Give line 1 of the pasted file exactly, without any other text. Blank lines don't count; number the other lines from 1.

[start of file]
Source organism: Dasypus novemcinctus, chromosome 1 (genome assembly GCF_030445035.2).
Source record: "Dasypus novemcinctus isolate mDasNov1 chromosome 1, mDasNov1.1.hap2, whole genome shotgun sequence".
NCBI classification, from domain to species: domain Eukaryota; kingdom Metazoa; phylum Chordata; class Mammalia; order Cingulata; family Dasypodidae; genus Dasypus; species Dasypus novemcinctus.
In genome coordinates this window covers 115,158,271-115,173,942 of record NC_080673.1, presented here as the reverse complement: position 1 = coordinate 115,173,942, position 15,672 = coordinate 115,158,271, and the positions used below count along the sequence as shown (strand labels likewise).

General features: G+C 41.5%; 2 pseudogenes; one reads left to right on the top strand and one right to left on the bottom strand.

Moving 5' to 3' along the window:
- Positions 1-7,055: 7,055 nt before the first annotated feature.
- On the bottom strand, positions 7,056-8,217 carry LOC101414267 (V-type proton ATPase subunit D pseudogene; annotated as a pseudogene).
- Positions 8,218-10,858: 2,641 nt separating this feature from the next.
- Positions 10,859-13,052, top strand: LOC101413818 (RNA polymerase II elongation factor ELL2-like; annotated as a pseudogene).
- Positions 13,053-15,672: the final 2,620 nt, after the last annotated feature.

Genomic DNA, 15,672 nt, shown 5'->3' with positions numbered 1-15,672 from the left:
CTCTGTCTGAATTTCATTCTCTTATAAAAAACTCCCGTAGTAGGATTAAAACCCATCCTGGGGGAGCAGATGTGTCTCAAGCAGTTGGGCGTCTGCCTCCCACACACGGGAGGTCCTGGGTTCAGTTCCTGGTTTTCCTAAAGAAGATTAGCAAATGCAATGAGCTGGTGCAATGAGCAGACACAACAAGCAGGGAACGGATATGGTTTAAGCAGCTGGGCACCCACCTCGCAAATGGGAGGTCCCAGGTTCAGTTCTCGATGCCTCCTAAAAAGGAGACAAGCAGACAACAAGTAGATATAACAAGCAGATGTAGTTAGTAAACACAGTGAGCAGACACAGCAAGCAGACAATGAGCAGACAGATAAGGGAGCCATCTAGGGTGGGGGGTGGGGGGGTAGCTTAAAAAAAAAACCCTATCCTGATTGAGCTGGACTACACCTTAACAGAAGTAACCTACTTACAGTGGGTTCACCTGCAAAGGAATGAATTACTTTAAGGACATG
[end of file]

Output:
Source organism: Dasypus novemcinctus, chromosome 1 (genome assembly GCF_030445035.2).